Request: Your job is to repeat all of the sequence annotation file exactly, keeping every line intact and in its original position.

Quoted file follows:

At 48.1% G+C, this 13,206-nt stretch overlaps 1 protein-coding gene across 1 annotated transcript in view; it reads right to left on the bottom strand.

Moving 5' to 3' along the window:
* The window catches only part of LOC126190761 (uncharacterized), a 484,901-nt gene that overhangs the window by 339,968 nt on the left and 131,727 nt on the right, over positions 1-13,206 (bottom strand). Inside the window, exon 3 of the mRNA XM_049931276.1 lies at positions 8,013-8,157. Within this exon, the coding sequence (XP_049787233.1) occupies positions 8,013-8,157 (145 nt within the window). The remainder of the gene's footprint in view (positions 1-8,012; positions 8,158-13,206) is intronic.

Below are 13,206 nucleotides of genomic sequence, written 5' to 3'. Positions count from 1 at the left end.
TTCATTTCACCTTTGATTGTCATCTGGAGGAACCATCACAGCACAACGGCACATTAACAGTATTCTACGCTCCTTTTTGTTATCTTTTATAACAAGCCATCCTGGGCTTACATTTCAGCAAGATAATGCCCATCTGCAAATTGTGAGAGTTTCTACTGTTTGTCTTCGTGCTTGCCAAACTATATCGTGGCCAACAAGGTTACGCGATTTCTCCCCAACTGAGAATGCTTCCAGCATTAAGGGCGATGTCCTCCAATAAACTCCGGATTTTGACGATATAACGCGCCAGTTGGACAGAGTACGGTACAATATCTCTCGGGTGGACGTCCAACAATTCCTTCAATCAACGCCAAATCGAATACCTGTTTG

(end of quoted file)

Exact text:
At 48.1% G+C, this 13,206-nt stretch overlaps 1 protein-coding gene across 1 annotated transcript in view; it reads right to left on the bottom strand.

Moving 5' to 3' along the window:
* The window catches only part of LOC126190761 (uncharacterized), a 484,901-nt gene that overhangs the window by 339,968 nt on the left and 131,727 nt on the right, over positions 1-13,206 (bottom strand). Inside the window, exon 3 of the mRNA XM_049931276.1 lies at positions 8,013-8,157. Within this exon, the coding sequence (XP_049787233.1) occupies positions 8,013-8,157 (145 nt within the window). The remainder of the gene's footprint in view (positions 1-8,012; positions 8,158-13,206) is intronic.

Below are 13,206 nucleotides of genomic sequence, written 5' to 3'. Positions count from 1 at the left end.
TTCATTTCACCTTTGATTGTCATCTGGAGGAACCATCACAGCACAACGGCACATTAACAGTATTCTACGCTCCTTTTTGTTATCTTTTATAACAAGCCATCCTGGGCTTACATTTCAGCAAGATAATGCCCATCTGCAAATTGTGAGAGTTTCTACTGTTTGTCTTCGTGCTTGCCAAACTATATCGTGGCCAACAAGGTTACGCGATTTCTCCCCAACTGAGAATGCTTCCAGCATTAAGGGCGATGTCCTCCAATAAACTCCGGATTTTGACGATATAACGCGCCAGTTGGACAGAGTACGGTACAATATCTCTCGGGTGGACGTCCAACAATTCCTTCAATCAACGCCAAATCGAATACCTGTTTG